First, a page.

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ETF Securities head of Research and Investment strategy says the key risk to the gold flows this year would be a substantial and sustained rise in global interest rates but this, he says is unlikely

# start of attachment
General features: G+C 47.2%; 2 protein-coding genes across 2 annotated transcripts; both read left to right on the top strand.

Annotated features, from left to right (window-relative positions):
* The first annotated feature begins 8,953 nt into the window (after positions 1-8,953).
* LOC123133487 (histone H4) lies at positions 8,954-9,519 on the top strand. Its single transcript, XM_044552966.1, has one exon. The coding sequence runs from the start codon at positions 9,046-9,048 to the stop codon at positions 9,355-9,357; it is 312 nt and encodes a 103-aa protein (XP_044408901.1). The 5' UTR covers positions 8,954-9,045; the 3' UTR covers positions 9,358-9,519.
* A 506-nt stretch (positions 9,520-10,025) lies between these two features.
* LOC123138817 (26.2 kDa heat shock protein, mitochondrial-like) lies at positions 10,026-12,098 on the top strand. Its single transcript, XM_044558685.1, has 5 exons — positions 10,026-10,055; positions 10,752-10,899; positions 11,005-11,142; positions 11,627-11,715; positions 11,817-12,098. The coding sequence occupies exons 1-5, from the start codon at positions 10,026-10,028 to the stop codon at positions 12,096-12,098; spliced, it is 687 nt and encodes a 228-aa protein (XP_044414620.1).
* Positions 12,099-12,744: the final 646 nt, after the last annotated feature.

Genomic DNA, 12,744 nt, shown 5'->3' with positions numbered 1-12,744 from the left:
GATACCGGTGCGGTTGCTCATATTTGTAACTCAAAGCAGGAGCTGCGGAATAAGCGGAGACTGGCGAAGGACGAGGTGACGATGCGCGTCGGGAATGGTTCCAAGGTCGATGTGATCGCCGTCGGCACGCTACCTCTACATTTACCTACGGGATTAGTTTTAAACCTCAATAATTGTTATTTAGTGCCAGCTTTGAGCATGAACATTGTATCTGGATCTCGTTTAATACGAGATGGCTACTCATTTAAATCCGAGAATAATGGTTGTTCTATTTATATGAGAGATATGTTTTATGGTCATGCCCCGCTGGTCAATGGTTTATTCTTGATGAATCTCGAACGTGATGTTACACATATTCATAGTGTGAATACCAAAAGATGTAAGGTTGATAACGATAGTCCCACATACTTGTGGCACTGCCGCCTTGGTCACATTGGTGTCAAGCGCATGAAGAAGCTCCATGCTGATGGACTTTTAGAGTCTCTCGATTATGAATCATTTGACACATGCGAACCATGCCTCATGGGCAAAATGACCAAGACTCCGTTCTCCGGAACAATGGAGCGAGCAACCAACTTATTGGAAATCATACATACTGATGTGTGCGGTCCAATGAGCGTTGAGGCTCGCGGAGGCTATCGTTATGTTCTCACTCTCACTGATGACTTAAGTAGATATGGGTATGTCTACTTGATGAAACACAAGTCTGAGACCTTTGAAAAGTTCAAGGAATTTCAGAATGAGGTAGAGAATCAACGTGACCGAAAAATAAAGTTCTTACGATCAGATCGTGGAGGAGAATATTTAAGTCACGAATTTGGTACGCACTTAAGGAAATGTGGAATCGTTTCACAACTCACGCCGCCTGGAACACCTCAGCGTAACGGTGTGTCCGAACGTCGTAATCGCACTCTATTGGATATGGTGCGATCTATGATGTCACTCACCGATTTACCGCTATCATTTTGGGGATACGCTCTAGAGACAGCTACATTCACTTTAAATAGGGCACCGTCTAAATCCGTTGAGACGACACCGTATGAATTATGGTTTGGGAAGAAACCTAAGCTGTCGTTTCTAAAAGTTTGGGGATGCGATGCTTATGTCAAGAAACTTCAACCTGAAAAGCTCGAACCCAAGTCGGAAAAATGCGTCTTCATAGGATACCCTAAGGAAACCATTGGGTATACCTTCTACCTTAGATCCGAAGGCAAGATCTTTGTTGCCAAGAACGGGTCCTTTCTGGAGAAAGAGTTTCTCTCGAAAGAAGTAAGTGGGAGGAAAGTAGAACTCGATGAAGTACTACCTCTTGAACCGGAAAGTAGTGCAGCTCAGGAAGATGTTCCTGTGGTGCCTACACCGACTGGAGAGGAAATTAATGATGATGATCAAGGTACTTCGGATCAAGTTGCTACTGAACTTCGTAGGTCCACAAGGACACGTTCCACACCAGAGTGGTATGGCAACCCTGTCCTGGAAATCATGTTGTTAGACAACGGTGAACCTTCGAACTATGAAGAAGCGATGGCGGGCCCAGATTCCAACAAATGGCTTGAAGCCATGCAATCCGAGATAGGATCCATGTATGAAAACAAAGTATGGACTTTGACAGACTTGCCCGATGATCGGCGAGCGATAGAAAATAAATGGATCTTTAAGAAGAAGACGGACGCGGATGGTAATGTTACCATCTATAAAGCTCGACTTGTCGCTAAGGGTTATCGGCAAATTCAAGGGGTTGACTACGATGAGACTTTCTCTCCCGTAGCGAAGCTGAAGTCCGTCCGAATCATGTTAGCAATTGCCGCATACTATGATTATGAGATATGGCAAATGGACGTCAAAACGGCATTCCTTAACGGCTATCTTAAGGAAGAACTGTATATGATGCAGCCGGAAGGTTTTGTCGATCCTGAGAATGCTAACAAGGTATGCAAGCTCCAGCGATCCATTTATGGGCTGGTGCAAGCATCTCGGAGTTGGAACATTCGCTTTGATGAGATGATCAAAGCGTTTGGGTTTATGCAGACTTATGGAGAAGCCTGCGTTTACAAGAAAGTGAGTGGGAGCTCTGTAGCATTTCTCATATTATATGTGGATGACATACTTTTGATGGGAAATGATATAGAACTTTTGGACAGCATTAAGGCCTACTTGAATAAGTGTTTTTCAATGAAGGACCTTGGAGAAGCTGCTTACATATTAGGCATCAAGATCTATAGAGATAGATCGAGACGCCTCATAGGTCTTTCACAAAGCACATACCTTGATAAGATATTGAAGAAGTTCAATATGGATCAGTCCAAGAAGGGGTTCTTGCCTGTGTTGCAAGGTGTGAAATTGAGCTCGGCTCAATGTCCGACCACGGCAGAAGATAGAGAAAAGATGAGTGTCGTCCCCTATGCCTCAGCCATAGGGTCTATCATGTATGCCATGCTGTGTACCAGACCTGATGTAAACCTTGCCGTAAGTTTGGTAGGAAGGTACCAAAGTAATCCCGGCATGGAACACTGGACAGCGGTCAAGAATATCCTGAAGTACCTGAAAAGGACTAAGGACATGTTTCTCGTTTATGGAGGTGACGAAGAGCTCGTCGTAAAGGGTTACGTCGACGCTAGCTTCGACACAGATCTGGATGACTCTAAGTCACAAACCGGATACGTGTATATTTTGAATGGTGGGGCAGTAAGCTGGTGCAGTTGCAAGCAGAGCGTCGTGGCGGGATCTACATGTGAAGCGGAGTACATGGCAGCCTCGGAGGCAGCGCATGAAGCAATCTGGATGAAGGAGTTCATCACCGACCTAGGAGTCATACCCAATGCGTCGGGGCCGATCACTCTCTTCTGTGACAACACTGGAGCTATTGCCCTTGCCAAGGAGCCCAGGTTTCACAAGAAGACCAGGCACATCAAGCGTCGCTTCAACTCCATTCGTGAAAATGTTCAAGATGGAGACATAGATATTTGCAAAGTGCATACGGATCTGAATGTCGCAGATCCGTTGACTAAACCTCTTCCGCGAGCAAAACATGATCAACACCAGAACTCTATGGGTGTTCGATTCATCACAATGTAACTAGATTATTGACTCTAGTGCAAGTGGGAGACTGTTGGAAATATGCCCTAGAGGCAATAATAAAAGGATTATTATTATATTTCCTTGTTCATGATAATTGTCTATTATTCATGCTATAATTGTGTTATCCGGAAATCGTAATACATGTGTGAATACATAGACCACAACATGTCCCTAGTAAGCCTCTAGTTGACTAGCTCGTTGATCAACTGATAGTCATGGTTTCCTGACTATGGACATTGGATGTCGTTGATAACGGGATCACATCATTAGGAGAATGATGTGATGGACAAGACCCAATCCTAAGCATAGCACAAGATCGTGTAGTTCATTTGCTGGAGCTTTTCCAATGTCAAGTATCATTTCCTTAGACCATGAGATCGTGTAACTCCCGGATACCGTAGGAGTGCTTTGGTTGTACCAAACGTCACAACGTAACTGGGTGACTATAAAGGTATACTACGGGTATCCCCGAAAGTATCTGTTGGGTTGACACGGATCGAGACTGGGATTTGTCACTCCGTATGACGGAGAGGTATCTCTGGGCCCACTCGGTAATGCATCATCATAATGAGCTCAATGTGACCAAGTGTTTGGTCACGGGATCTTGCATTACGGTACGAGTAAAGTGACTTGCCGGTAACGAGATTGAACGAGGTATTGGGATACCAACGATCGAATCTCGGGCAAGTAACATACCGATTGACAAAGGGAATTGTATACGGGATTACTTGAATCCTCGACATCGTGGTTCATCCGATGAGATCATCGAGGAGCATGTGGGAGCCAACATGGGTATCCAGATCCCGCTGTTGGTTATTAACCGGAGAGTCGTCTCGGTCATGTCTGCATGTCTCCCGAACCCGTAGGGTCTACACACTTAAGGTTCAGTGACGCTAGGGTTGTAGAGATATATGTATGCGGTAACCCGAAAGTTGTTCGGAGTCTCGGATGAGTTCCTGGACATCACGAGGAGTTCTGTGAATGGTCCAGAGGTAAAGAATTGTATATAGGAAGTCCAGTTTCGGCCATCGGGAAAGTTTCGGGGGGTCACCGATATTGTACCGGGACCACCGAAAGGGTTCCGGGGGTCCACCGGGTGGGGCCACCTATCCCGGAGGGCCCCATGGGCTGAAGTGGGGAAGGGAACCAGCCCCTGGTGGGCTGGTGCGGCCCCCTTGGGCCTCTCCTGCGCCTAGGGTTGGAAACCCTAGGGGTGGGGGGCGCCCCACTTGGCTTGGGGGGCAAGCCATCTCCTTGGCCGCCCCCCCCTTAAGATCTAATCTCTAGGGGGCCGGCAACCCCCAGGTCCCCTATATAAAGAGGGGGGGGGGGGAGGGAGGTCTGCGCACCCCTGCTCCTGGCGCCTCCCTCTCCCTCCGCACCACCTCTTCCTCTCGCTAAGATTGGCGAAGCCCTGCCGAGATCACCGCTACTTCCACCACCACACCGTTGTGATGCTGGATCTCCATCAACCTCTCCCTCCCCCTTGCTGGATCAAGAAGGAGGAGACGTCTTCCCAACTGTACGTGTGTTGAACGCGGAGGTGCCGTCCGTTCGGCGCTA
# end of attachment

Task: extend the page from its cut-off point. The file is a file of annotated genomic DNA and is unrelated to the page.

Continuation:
GEOFF CANDY: Welcome to this week's edition of Mineweb.com's Gold Weekly podcast. Joining me on the line is Nicholas Brooks, he's the head of Research and Investment Strategy at ETF Securities. There has been a lot of talk recently about whether or not gold is heading towards a cyclical high or if perhaps it is entering bubble territory and then on the other side there is no such thing as a bubble in the gold market or at least in the near term and there's still a lot of room to run. How do you see the gold market currently?